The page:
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Eateries feeling the effects of GRT union strike



As employees struggle to get to work and customers struggle to get around, some businesses in Waterloo Region are feeling the effects of the Grand River Transit employee strike.

Negotiators from the region and the union will head back to the bargaining table on Tuesday. While the strike has been a boom for alternative transportation companies, others whose customers rely on transit say a resolution can’t come soon enough.

In Hespeler, The Village Eatery says its sales are down 20 per cent this week, one of its slowest they’ve had since opening. They’re not on the brink of bankruptcy, but they’re certainly feeling the pinch.

“I’m missing out, especially in the middle of the afternoon, lots of people coming in to grab a wrap or a rice plate or a burger,” says owner Steve Galloway.

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He says his regulars are now spending their lunch money on transportation to get to work.

Nearby businesses rely on foot traffic for their lunch rush.

In Kitchener, Moose Winooski’s is eating some costs of the strike, too, but for a different reason.

It’s not because customers aren’t coming in, but employees are having a hard time getting to work.

“Over the week I’ve probably spent almost $200,” says employee Suli Zhou.

She relies on the bus from Fairview Park Mall to get to work, and says she’s now spending around $30 each way to get to and from work.

Vice-president of operations Bill Siegfried says that they’ve offered to cover the costs of a cab if needed.

“It’s not ideal for us, it’s not ideal for them that they’re not making money at all,” he says.

“But at the same time, if they’re coming for a four hour shift and spending five hours of wages on a cab to get here and back, it doesn’t make sense for them either.”

The LRT is still running through the strike, but even some businesses along the LRT line, like those in Uptown Waterloo, have noticed negative effects.

“A lot of people have to bus it to get to the LRT,” says owner of Quick Sandwiches Ben Sepehr.

Each business is facing its own set of challenges as a result of the strike, but all of them are hoping buses will be back up and running soon.

The Uptown Waterloo BIA says that the strike has helped shine a light on just how integral transit is for businesses around the region.

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Cha-Ching! Shopify Merchants Break Black Friday Records with $3.36 Billion in Sales – Shopify



As a global provider of essential internet infrastructure for commerce, Shopify announced a record-setting Black Friday with sales of $3.36* billion from the start of Black Friday in New Zealand through the end of Black Friday in California. This marks a 17% increase in sales over Black Friday in 2021 (19% on a constant currency basis).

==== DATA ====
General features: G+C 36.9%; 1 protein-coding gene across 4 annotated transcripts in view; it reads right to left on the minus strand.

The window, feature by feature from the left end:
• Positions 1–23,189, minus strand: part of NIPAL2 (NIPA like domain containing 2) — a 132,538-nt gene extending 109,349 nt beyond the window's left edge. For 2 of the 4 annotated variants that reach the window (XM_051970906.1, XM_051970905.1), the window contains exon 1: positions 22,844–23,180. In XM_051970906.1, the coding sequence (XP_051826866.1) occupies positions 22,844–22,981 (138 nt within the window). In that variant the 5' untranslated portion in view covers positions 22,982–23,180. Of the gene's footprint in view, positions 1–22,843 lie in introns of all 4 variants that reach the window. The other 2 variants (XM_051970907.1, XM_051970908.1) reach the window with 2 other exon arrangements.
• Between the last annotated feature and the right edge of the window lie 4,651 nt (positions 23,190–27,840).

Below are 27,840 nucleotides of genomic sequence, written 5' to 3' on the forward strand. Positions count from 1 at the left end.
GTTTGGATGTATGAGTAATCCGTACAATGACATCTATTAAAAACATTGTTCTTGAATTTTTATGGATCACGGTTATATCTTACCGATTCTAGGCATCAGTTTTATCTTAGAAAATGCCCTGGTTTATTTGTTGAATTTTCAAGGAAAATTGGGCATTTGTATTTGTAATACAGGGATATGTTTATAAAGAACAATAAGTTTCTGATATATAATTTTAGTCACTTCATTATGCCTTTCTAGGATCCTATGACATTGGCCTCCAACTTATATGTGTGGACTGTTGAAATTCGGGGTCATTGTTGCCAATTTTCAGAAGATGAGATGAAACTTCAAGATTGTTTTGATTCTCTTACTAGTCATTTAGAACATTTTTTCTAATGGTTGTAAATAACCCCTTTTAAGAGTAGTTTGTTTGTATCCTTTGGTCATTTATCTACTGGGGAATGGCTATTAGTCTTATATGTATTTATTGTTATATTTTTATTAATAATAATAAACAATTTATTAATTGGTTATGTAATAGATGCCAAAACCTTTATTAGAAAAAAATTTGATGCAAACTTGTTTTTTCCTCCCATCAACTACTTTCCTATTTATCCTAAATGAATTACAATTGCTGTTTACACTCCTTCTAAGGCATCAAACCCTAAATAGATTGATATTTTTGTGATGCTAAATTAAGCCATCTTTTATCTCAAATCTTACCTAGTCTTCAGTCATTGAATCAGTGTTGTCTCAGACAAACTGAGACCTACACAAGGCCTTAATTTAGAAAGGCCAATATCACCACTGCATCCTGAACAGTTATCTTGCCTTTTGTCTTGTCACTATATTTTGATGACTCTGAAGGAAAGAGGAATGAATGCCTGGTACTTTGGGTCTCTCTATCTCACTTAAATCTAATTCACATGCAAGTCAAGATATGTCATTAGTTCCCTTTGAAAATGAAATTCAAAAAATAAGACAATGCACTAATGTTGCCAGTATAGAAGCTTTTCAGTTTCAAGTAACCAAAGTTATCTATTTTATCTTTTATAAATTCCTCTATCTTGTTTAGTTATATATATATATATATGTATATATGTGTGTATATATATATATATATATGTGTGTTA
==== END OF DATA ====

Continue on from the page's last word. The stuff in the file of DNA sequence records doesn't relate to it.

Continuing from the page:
At its peak, merchants on Shopify saw sales of $3.5 million per minute at 12:01 PM EST on Black Friday, collectively. 

“Black Friday Cyber Monday has grown into a full-on shopping season. The weekend that started it all is still one of the biggest commerce events of the year, and our merchants have broken Black Friday sales records again,” said Harley Finkelstein, President of Shopify. “Our merchants have built beloved brands with loyal communities that support them. This weekend, we’re celebrating the incredible power of entrepreneurship on a global stage.” 

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2022 Black Friday Global Highlights 

  • Peak sales per minute: $3.5 million USD on Black Friday at 12:01 PM EST
  • Top selling countries and cities where shoppers made purchases from: United States, United Kingdom and Canada, with the top-selling cities on Black Friday including London, New York, and Los Angeles
  • Top product categories: Apparel & accessories, followed by health & beauty, and home & garden, with trending products including Snocks GmbH (Boxershorts), rhode (peptide glazing fluid), and Brooklinen (Luxe Core Sheet Set)**
  • Average cart price: $102.31 USD or $105.10 USD on a constant currency basis  
  • 15%: Cross-border orders worldwide on Black Friday as a percentage of total orders 
  • 27%: Growth in POS sales made by Shopify merchants globally over last year’s Black Friday

Visit to view Shopify’s annual Black Friday Cyber Monday Live Globe, which captures the impact Shopify-powered stores have across the globe.

*Shopify’s 2022 Black Friday data is based on sales by Shopify merchants around the world from  November 24th 11:00 UTC to November 26th 8:00 UTC.